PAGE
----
Most middle class Australians don't expect ever to finish up in prison, and they show little interest in prison conditions. A lot of people believe that all people imprisoned in Australia are imprisoned because they deserve to be. Even if this were so, which it is not (see list of research articles end of this article), removal of freedom is not supposed to be exacerbated by additional horrible conditions.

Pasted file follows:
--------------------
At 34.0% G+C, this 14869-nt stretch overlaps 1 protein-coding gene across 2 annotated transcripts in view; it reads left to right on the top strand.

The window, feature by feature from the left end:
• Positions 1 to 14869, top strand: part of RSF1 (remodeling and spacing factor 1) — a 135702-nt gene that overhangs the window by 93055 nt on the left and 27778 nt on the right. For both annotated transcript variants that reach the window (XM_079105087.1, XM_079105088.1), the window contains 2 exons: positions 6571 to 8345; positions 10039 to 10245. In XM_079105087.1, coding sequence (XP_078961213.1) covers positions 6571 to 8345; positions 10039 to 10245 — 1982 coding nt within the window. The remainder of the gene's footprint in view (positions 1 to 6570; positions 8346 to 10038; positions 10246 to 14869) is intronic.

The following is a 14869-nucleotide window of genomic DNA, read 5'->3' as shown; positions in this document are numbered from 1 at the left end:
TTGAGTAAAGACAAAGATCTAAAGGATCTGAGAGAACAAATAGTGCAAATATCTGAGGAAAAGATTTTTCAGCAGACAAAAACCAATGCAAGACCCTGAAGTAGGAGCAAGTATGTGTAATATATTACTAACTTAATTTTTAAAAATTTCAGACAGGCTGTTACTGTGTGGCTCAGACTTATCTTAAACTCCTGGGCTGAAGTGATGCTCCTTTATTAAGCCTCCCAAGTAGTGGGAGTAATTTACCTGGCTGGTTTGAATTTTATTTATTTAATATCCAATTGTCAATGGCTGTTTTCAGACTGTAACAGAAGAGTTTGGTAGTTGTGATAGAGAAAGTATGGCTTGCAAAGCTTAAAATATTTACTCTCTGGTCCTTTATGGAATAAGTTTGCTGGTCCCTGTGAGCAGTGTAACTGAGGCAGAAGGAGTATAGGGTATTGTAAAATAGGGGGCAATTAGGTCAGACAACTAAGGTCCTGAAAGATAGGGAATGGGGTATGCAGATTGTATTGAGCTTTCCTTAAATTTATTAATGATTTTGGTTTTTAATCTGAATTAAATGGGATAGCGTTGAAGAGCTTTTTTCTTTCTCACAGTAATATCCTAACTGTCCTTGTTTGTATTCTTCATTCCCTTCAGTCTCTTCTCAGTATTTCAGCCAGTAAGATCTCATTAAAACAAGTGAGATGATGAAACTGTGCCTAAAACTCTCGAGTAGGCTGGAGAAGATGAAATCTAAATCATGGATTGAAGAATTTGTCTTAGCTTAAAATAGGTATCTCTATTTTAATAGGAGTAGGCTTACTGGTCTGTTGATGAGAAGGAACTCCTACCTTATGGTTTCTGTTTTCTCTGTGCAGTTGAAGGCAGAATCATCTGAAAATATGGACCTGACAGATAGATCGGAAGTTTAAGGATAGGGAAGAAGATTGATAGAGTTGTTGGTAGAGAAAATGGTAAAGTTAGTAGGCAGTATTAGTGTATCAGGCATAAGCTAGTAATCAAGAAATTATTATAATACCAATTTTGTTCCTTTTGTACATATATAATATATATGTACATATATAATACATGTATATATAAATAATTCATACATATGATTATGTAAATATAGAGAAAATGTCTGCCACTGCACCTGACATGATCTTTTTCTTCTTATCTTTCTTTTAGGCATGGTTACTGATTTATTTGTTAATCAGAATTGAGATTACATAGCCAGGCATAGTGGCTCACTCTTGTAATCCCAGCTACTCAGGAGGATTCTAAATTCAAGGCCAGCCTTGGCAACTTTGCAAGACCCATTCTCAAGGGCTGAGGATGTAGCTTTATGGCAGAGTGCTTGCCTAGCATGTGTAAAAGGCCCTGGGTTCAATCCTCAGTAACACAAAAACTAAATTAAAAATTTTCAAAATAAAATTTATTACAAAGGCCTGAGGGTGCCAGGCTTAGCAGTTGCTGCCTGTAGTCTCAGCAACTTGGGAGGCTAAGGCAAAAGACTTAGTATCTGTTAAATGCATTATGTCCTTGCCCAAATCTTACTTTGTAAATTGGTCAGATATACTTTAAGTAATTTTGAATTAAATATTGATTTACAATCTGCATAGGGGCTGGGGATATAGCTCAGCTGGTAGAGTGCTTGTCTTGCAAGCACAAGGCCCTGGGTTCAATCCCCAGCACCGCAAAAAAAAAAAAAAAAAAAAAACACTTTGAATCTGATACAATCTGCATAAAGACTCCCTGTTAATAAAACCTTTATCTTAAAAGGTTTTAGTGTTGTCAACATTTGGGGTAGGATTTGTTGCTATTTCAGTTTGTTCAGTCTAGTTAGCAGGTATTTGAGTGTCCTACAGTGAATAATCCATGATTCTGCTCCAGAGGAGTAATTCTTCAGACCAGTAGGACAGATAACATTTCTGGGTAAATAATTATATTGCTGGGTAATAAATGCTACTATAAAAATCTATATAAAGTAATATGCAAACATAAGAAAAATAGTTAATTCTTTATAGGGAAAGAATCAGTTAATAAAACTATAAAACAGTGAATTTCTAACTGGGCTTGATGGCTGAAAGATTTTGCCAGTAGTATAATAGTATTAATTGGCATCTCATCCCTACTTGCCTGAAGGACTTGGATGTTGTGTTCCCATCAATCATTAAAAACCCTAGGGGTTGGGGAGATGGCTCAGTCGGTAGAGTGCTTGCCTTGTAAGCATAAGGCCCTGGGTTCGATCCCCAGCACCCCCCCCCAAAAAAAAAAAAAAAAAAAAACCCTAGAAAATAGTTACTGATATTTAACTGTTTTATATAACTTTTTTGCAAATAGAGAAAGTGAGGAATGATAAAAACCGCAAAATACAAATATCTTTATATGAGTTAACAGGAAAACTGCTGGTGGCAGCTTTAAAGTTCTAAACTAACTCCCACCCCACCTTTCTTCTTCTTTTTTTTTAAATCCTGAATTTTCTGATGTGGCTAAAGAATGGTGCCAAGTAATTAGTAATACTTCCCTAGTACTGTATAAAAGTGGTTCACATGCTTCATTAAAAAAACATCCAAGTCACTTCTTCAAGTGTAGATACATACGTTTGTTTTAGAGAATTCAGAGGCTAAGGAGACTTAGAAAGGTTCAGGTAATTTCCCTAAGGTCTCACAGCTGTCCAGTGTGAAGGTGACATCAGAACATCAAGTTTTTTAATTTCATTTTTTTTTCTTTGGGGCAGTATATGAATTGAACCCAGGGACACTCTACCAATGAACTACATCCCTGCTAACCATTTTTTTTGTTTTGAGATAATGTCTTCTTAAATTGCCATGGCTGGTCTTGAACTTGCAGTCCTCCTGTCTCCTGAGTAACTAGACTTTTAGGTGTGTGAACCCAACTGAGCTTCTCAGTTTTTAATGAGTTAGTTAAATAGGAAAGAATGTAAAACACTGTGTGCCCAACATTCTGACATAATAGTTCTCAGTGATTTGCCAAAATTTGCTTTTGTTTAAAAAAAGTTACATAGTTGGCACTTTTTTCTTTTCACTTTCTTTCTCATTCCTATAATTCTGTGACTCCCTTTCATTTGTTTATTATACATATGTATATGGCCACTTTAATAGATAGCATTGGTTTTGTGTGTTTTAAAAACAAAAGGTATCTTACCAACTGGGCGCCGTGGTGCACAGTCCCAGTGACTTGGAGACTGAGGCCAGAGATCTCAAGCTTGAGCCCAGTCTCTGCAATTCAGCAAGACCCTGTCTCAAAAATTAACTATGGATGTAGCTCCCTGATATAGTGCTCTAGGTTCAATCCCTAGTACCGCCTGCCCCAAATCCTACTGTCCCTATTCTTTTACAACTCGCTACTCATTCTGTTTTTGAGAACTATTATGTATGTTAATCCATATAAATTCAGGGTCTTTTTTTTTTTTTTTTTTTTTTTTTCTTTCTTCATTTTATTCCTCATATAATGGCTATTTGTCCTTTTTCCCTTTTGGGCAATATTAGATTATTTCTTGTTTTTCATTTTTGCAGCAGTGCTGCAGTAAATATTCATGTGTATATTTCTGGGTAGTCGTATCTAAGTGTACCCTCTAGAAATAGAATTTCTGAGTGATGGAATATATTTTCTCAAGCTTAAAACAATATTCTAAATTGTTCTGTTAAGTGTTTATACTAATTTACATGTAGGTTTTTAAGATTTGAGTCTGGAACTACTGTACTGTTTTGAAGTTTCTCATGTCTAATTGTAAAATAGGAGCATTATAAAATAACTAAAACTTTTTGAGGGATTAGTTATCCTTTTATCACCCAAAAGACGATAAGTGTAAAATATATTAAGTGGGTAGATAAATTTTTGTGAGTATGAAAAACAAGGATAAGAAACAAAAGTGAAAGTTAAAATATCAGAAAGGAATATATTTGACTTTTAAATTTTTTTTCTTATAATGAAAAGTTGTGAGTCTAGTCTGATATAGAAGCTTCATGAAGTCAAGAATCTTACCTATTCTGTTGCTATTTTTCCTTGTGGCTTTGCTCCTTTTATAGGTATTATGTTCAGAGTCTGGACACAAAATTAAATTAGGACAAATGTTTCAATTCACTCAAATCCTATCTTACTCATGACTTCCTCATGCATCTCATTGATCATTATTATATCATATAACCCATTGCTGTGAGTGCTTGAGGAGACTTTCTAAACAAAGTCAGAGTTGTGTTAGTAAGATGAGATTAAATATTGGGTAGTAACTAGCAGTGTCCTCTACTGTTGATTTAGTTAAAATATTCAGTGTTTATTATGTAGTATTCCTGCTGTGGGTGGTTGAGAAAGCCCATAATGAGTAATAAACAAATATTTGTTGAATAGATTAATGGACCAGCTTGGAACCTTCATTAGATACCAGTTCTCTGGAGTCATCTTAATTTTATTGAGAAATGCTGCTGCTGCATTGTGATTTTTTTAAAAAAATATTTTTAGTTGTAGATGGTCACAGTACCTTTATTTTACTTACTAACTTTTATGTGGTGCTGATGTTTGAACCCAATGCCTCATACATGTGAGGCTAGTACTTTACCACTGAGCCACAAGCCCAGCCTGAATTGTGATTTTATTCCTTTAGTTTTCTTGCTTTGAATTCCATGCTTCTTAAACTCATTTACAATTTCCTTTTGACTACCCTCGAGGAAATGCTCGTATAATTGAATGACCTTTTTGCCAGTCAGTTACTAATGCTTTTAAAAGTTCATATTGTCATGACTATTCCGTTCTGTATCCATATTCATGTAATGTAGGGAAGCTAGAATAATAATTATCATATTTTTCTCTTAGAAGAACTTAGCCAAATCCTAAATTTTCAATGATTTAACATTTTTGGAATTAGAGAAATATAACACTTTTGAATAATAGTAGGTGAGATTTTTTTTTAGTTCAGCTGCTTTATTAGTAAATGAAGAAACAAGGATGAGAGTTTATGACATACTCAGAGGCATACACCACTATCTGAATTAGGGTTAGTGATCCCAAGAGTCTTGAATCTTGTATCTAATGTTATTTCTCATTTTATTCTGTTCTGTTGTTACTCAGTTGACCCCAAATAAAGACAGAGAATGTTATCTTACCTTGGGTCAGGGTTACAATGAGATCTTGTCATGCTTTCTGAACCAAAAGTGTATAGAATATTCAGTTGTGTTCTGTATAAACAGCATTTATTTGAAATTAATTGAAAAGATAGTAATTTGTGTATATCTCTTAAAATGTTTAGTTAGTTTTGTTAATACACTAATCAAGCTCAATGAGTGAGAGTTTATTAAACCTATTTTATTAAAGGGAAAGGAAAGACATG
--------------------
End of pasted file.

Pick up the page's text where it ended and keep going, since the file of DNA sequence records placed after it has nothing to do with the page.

This household had a moment of great joy last night, to hear that Judge Vanessa Baraitser, presiding at the Magistrate's court, has disallowed Julian Assange's extradition on medical grounds. She found there was a high risk of his suiciding if confined in a US prison. However, she apparently threw out the grounds of public interest (protection of journalists); political persecution, and oppression. She also seems to have upheld the honouring of the UK treaty obligations to the United States, as the only public interest matter. For some of us, her decision on medical grounds, that Assange would probably suicide in US prison conditions, is equivalent to preventing the extradition of a prisoner to Nazi Germany, on grounds that they would probably not survive the concentration camps. The US prison system actually allows major corporations to benefit from slave labour of prisoners; it conducts secret trials; and it holds prisoners indefinitely without trial - as in Guantanamo Bay prison. The war crimes and international surveillance of governments and private individuals that Julian Assange exposed show the United States as a totally rogue state. It is not even a party to the International Criminal Court. Julian Assange's defense team called the UK treaty obligations with this rogue state into question. We need an international media and state denunciation of state alliances with the United States, but that would, ironically, require journalists to run the danger of being pursued by this rogue state, just as Julian Assange has been. One hopes that a defense of Julian Assange against the US appeal would benefit from a higher court looking again at the points of law disallowed by Judge Baraitser.